He’d also developed a humorous rapport with a trio of elderly clients who’d dubbed themselves the “Gray Ladies.” They took their identity as a unit seriously, and as a unified force they reveled in making Nic uncomfortable whenever possible. He deflected their banter by pretending he couldn’t hear their comments, but his flushed face and small smile revealed that he’d heard every word. Even though she couldn’t see them from where she stood¸ Gracie knew the Gray Ladies were waiting for him with as much anticipation as she was.

  She pressed her face against the glass door and surveyed the sidewalk as far as her vision would allow. Behind her, the steady thump of Wil
la’s cane alerted her that she wasn’t alone.

  “What are you standing there for, girl?” Willa asked.

  The petite, dark-skinned woman had one hand on her waist and another on her cane. The least feisty of the Gray Ladies was a handful, which meant the other two were a grenade and dynamite rolled into one.

  Gracie moved from the front door. “Oh, I’m waiting on a delivery from UPS. I thought it would be here by now.”

  “Right,” Willa said. She eyed Gracie like a cat studying its next meal. “I’m on to you, sweetie. I know you’re waiting on that fine hunk of man who’s been gracing us with his presence these past few weeks. Get ahold of yourself.”

  Gracie fiddled with the collar of her blouse. “What hunk of a man? Nic?”

  Willa wasn’t buying it. “Yes, Nic.”

  “Don’t be silly, Willa. Nic and I are just friends.”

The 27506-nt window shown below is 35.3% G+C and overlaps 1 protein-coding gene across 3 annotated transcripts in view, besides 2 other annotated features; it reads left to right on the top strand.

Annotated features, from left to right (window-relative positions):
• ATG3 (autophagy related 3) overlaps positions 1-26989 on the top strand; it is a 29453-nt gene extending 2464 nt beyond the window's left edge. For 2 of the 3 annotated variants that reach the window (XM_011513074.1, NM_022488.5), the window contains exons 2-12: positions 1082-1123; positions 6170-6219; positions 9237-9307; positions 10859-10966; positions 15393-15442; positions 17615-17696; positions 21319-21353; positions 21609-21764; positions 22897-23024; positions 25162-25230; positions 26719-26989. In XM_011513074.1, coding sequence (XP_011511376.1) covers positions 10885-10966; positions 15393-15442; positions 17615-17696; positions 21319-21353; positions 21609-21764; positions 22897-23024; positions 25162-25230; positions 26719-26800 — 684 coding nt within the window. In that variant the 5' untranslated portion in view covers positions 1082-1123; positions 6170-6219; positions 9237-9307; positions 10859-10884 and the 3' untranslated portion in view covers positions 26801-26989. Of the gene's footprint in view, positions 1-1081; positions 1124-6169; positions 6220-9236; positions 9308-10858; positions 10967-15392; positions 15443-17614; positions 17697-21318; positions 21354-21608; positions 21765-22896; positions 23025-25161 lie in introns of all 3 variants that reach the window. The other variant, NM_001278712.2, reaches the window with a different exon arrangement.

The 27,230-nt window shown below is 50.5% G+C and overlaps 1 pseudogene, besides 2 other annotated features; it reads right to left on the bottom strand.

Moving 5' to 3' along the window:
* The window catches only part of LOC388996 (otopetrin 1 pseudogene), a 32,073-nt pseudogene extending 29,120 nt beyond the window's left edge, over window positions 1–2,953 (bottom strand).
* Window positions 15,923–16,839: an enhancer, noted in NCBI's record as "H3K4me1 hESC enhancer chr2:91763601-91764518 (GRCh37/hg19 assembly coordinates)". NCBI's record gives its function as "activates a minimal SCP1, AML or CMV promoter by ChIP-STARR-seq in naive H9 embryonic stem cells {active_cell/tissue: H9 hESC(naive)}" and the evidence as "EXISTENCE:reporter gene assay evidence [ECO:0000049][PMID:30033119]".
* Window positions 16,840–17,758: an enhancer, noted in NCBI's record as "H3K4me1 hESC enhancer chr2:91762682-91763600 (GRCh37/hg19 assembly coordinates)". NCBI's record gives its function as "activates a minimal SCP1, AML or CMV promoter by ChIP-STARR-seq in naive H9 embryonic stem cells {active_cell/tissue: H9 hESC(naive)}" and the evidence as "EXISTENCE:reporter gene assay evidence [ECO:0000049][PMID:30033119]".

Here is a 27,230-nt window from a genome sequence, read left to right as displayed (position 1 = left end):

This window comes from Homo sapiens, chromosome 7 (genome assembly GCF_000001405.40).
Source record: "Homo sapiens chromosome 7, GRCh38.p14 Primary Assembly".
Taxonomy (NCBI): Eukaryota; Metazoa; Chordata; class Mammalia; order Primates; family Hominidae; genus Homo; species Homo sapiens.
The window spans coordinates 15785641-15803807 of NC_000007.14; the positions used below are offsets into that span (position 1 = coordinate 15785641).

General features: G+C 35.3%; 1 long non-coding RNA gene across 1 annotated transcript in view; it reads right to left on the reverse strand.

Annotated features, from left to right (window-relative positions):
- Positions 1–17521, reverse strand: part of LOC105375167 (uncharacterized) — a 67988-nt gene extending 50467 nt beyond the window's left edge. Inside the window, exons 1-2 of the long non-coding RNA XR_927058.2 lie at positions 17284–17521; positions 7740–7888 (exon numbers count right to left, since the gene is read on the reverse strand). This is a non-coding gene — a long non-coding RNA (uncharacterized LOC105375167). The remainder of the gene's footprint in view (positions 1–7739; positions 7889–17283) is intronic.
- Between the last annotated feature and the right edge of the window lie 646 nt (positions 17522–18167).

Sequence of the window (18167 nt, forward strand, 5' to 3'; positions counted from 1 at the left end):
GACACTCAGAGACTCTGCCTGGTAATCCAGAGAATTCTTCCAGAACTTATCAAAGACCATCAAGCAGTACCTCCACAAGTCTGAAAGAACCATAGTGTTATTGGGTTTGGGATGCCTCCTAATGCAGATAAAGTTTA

“And that’s relevant because?”

  “Because it’s a fact.”

  Willa turned and began walking to the computer room. “Just because you’re friends doesn’t mean it has to stay that way.”

  Gracie ignored the comment and followed Willa’s progress, wanting to make sure the older woman didn’t slip on her way to the room. Willa’s heart was strong, but her body was frail. At times, she joked that all her strength was centered in her heart and her mouth, and her heart would stop beating before her mouth ran out of words.

  As Gracie pushed back Willa’s chair, Ms. Rubio slapped her hand on the table to get Gracie’s attention. “Where’s my man?” she asked.

  Gracie laughed. “Do you mean Nic? He isn’t yours, you know.”

  Ms. Rubio sucked her teeth, sticking her fists in front of her face. “I’ll fight you for him.”

  “Now, now, ladies,” said Calliope Brill, the final member of the trio. “Show some decorum, please. Real women don’t fight over men. We fight with men, so we can get to the makeup session.”